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Lifestyle Chimamanda Adichie’s take on chivalry has generated mixed reactions and here’s what other women think

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Chimamanda Adichie, has again ignited a global discourse following her take on chivalry and its understanding.

Here's what women and men think of Chimamanda’s take on chivalry play The award-winning author has published a short book on feminism, "Dear Ijeawele, Or A Feminist Manifesto In Fifteen Suggestions" (Vogue)
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  • Chimamanda Adichie, has again ignited a global discourse following her take on chivalry and its understanding.

  • However, these words of the ‘Americanah’ author have sparked mixed reactions amongst the male and female folks in Nigeria.


Nigerian born author and feminist, Chimamanda Adichie, has again ignited a global discourse following her take on chivalry and its understanding.

In an interview with Trevor Noah on Comedy Central’s The Daily Show Tonight, Adichie said: “I think gestures like holding the door shouldn’t be gendered. I think it’s lovely to hold the door but we should hold the door for everyone like I hold the door for everyone both men and women, so I think the idea of holding the door for a woman because she's a woman, I have a problem with it.

 

I love people holding the door for me but I hope they are not doing it because of the idea of chivalry. Because chivalry is really about the idea that women are weak and need protection but we know that there are many women who are stronger than many men, so really what I think is the people we should protect are people who need to be protected whether men or women. Which is also why I have a problem with the idea of women and children when women are classified in the same group as children when there is a tragedy, you hear women and children should be first. I think actually people who are weak, unwell should be first,” she opined.

Chimamanda Adichie's question to Hilary Clinton sparks an online debate on feminism play Chimamanda Adichie's take on chivalry has created a global discourse (AFP)

 

How Nigerians view Chimamanda's take on chivalry

However, these words of the ‘Americanah’ author have sparked mixed reactions amongst the male and female folks in Nigeria.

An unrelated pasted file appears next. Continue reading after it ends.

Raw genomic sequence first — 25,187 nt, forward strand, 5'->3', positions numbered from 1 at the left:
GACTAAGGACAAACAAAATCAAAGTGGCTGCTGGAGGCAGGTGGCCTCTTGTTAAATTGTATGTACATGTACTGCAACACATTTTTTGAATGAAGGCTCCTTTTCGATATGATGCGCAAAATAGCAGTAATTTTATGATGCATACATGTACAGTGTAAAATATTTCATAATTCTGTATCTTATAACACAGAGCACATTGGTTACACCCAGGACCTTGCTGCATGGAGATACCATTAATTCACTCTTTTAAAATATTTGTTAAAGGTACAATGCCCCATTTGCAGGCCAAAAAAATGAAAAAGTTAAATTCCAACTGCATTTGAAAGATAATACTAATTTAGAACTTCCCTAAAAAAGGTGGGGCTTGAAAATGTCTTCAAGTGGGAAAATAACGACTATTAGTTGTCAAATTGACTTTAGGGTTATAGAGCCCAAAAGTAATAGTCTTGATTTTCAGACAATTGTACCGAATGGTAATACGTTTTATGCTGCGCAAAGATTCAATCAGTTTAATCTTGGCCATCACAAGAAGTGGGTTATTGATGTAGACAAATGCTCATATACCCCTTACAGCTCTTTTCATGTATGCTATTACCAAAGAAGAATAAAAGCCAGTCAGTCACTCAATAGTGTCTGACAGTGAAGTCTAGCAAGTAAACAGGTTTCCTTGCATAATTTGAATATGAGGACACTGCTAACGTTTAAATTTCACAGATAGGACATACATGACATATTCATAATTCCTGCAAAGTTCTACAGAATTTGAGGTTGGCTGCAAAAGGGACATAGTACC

ALSO READ: Chimamanda Adichie's question to Hilary Clinton sparks an online debate on feminism

While a number of the male folks on Twitter disagree with Adichie’s take, the female folks are divided. Some totally disagree with Adichie’s opinions as others throw their weights behind her.

A female Nigerian broadcaster with the handle @TheFavouredWoman disagreed with Chimamanda saying her foray into politics and public commentary isn’t so good.

 

“Chimamanda Adichie is a really good writer but her foray into political commentary is showing her up. Brilliance in one field doesn't mean brilliance in everything. Even in feminist discourse, she's sometimes missed the mark but we onlook. But market must sell abi?  Ok,” she wrote.

 

A female makeup artist, @iam_jayCheqs had this to say: “Most men are stronger than women,  men protect women, gender roles are ok if it’s not harming anyone, it does not make you a lesser person. Opening doors is a really nice gesture. Please don’t create a war where there isn’t one. Don’t take good things away daughters of Chimamanda

 

Rotimi Ibitoye, a lawyer has this to say: “Chimamanda is going through a Kanye phase. A stage in your life where you just want to rebel against the status quo. It's normal with creatives, but pls apply sense. Even animals have gender roles, it is innate. A female lion hunts for food and the male protects the pride.”

 

Supporting Chimamanda’s take, Iyinoluwa Aboyeji of Andela said: “Chimamanda said treat everyone - men or women equally and all of a sudden patriarchy cannot stand the thought. How surprising?”

 

For Onuoha Dave a biochemist, here’s his take: “All Chimamanda is saying is: Hold or open doors because you want to, because it makes you feel good. Not because you're opening it for a woman, and just because she's a woman, you need to open the door for her. Is that so difficult to understand?”

Other tweets on Chimamanda's take on feminism and chivalry